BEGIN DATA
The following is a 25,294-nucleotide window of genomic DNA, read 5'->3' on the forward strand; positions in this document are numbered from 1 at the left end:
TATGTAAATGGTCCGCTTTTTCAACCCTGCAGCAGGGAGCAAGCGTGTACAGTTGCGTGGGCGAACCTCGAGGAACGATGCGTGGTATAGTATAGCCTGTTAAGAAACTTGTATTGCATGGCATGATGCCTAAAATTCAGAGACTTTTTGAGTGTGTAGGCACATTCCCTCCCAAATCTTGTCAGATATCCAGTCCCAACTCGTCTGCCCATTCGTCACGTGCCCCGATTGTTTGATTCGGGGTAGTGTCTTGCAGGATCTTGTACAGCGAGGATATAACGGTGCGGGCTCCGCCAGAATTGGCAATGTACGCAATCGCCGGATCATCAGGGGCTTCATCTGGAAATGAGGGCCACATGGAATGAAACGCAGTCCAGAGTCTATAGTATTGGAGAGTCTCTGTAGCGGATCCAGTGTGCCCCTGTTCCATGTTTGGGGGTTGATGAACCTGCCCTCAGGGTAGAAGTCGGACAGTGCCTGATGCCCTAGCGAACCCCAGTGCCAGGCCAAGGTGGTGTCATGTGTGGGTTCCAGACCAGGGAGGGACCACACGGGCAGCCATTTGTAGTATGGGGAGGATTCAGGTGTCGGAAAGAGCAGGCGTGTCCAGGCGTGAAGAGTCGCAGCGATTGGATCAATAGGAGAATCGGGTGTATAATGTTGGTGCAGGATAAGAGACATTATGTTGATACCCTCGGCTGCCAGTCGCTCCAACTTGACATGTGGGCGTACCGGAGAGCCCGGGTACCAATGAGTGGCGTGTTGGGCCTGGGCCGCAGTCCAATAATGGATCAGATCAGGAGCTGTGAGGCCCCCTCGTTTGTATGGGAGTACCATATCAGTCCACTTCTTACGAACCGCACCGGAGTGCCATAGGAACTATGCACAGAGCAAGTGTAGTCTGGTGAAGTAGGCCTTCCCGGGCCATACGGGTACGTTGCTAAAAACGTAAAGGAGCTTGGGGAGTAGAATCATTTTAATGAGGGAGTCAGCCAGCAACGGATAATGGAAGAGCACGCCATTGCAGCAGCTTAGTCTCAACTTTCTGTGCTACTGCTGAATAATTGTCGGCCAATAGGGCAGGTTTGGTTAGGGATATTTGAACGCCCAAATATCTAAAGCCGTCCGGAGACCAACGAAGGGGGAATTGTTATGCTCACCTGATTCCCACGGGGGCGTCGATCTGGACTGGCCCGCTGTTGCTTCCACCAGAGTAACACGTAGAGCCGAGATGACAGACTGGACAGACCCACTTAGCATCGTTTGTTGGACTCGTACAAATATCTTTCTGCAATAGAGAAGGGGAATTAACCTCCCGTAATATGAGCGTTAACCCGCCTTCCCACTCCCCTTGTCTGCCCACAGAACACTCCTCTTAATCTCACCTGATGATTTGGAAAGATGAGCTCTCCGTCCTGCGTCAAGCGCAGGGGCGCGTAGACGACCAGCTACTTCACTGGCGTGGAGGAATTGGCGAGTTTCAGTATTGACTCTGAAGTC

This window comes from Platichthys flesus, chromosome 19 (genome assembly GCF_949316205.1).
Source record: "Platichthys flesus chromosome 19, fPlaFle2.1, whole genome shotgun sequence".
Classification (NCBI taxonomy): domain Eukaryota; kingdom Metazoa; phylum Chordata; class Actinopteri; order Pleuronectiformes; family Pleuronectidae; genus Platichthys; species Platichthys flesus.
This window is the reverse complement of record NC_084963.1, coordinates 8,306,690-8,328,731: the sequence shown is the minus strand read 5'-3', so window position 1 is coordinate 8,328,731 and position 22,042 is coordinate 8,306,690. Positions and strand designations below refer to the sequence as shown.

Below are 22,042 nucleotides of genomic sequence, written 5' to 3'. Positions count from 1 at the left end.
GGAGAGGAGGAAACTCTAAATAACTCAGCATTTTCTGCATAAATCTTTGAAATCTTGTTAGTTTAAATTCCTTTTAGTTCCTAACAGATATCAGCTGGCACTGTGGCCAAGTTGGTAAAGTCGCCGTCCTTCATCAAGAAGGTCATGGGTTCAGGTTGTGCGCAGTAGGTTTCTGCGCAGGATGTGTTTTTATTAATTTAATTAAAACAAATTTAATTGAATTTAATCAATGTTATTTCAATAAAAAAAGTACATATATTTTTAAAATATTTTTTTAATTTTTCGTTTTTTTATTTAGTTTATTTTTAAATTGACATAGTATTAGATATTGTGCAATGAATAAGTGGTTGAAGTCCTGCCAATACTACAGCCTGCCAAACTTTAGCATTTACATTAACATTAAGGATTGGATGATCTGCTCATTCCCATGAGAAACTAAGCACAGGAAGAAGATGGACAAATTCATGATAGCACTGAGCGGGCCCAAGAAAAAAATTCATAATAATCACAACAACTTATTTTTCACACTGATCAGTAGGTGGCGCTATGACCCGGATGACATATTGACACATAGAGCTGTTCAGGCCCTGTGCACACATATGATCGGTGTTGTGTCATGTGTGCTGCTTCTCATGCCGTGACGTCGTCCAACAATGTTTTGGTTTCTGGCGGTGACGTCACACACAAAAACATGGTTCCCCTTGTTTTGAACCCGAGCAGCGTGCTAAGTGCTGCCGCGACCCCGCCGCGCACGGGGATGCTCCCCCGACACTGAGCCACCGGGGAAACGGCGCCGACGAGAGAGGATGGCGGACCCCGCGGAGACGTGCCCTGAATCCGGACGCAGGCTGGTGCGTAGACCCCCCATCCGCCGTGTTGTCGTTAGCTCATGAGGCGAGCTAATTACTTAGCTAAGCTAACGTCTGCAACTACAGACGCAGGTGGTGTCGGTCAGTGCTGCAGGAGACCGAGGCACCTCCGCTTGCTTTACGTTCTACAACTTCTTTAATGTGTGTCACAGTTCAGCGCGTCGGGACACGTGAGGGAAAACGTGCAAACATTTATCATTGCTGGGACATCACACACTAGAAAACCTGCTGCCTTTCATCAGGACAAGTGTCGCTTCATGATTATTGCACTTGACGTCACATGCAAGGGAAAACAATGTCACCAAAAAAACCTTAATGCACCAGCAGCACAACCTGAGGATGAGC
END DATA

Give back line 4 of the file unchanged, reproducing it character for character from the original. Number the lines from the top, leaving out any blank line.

Source record: "Platichthys flesus chromosome 19, fPlaFle2.1, whole genome shotgun sequence".